Importance of Attendance

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MISD kids

These guidelines are written to inform parents and educators in the McKinney Independent School District about state laws concerning compulsory attendance. Please keep in mind that this summarizes the relevant laws and policies regarding attendance, and that all school districts have their own methods of handling problems within the framework of those laws.

Please contact your campus principal or attendance personnel for specific or unique questions pertaining to attendance laws.

Importance of Attendance

What can I do?
Value education and give it high priority in your family! Convey a positive attitude about school and treat going to school as part of the normal course of events, something that is expected of your child. Let him know that school is the most important thing in his life at this time, and that his future job opportunities will depend on how well he handles his present “job” (school). Help him develop good study and work habits and praise him when he is successful. Get to know your child’s friends as they have more influence with him at this time in his life than you do. Get personally involved in school activities, go to sporting events, attend plays and concerts, join the PTA/PTO, volunteer, read the school paper. Know what’s going on at school.
What is the Compulsory Attendance Law in Texas?
A child who is at least six years of age, or who is younger than six years of age and has previously been enrolled in first grade, and who has not yet reached the child’s 18th birthday, shall attend school. On enrollment in pre-kindergarten or kindergarten, a child shall attend school. (Texas Education Code Sec. 25.085)
Are there exemptions to the Law?
Yes! The following classes of children are exempt from the requirements of compulsory attendance: (Texas Education Code Sec. 25.086)
  1. any child enrolled in a private or parochial school;
  2. is eligible to participate in a school district’s special education program under Section 29.003 and cannot be appropriately served by the resident district;
  3. has a physical of mental condition of a temporary and remediable nature that makes the child’s attendance infeasible and holds a certificate from a qualified physician specifying the temporary condition, and covering the anticipated period of the child’s absence from school for the purpose of receiving and recuperating from the remedial treatment;
  4. is expelled in accordance with the requirements of law in a school district that does not participate in a mandatory juvenile justice alternative education program under Section 37.011;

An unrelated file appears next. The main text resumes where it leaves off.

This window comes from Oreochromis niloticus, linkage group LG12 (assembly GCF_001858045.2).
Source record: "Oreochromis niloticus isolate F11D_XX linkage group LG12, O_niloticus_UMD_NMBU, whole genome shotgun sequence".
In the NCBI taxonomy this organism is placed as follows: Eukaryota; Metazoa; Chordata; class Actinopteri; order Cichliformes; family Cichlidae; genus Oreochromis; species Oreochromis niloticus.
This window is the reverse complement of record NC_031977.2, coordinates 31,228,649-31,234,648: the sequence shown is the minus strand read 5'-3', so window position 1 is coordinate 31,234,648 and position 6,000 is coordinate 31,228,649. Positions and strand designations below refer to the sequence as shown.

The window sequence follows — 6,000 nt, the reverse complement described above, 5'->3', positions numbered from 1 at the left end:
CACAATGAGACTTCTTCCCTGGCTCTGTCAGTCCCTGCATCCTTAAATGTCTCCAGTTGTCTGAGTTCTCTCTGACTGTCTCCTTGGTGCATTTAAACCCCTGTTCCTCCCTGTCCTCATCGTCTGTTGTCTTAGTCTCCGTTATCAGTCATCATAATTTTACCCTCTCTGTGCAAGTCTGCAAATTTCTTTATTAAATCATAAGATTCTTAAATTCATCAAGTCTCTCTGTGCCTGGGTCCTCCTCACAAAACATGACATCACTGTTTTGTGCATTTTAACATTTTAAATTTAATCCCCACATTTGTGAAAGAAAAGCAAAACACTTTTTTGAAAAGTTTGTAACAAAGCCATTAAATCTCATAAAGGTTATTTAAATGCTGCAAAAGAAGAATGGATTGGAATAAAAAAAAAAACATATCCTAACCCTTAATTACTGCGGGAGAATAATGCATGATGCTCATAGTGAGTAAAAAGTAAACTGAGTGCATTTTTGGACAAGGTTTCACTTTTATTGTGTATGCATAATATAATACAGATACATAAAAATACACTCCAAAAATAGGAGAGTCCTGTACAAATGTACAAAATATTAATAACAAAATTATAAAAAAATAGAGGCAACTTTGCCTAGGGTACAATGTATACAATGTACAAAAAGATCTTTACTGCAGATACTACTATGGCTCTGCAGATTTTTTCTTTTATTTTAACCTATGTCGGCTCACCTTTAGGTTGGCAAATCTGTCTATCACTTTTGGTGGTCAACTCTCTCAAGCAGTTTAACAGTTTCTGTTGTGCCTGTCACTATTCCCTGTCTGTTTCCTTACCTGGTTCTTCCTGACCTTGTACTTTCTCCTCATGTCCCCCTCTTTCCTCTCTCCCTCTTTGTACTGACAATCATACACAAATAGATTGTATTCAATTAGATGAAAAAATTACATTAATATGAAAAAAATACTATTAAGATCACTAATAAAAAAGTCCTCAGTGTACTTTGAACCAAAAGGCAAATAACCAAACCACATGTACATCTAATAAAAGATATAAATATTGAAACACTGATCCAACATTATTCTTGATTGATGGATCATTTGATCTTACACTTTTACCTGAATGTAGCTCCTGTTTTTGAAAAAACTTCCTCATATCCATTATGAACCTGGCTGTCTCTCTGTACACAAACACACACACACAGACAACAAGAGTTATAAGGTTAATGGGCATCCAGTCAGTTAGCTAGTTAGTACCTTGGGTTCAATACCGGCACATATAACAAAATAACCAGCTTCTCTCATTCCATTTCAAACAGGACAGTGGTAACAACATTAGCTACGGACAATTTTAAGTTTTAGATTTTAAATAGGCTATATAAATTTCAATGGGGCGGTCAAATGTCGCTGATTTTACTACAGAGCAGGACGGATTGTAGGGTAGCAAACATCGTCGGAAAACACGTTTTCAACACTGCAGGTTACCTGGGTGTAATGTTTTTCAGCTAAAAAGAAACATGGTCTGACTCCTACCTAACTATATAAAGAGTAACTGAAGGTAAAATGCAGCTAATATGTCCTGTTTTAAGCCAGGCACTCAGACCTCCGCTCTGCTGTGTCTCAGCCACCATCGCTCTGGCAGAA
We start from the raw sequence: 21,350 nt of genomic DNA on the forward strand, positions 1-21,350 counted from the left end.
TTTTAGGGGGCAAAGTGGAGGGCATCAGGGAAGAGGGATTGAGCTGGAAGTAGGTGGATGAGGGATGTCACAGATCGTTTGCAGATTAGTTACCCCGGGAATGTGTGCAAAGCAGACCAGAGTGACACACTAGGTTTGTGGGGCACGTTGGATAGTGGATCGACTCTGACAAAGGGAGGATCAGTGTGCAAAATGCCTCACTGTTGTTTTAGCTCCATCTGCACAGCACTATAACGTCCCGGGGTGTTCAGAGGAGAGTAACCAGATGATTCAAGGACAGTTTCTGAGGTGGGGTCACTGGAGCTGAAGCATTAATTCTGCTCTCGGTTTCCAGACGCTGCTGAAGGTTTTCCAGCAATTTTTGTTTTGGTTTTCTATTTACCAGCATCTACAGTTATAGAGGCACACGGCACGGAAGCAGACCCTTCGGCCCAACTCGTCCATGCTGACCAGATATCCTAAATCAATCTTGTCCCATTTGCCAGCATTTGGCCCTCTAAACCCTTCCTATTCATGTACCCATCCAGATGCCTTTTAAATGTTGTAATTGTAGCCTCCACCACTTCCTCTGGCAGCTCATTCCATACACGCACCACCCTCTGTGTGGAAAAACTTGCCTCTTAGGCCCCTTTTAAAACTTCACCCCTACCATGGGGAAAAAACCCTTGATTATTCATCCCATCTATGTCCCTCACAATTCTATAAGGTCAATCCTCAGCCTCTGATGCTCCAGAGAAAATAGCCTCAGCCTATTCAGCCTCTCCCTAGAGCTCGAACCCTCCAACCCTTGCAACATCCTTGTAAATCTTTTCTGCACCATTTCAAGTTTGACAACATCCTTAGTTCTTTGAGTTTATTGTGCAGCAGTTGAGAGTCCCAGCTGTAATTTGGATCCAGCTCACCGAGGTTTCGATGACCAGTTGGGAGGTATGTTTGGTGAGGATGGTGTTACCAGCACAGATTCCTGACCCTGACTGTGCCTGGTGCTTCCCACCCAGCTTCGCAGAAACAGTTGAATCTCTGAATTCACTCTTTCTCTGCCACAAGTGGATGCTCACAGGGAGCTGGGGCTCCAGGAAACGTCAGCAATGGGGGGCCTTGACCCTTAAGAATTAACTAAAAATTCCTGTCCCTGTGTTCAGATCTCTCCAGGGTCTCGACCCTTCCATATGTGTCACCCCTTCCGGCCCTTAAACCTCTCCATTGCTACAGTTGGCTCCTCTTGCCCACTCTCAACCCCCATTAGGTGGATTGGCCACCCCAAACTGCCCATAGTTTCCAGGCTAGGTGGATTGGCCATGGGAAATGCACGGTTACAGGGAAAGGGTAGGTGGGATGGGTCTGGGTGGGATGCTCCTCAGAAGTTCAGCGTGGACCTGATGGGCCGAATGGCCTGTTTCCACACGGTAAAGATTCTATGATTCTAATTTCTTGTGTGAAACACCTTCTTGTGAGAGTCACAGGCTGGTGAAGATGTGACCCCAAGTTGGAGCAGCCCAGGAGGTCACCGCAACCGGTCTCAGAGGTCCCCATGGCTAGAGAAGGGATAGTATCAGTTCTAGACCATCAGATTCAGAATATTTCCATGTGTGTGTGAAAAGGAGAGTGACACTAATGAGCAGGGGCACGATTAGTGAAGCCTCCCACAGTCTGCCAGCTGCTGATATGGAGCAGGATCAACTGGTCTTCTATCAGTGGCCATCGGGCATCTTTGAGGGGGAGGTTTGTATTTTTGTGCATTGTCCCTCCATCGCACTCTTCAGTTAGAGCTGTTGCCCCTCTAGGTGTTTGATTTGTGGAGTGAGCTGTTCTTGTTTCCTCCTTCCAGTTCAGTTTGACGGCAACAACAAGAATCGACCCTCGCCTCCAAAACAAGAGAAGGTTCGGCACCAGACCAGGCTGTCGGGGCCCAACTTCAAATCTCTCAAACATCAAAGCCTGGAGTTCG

5. s at least 16 years of age and:
    1. is attending a course of instruction to prepare for the high school equivalency, (GED), and
      1. has permission of the child’s parent or guardian to attend the course
      2. is required by court order to attend the course;
      3. has established a residence separate and apart from the child’s parent, guardian, or other person having lawful control of the child, or
      4. is homeless as defined by 42 U.S.C. Section 11302; or
    2. has received a high school diploma or high school equivalency certificate;
  6. is enrolled in a Job Corps training program under 29 U.S.C. Section 2881;
  7. is enrolled in the Texas Academy of Mathematics and Science;
  8. is enrolled in the Texas Academy of Mathematics and Science at The University of Texas at Brownsville
  9. is enrolled in the Texas Academy of Leadership in the Humanities; or
  10. is specifically exempted under another law.
What about religious holy days?
If your child is not properly excused from attendance and you fail to keep him in school for the period specified by law, you will be warned, in writing, that attendance is immediately required. If, after this warning, you intentionally, knowingly, recklessly, or with criminal negligence fail to require the child to attend school, you have committed an offense. This offense may result in the filing of a complaint against you in the Justice of the Peace Court of your resident precinct and other local courts, for engaging in the conduct described in Section 51.013 (b) (2), Family Code. (Texas Education Code Sec. 25.093)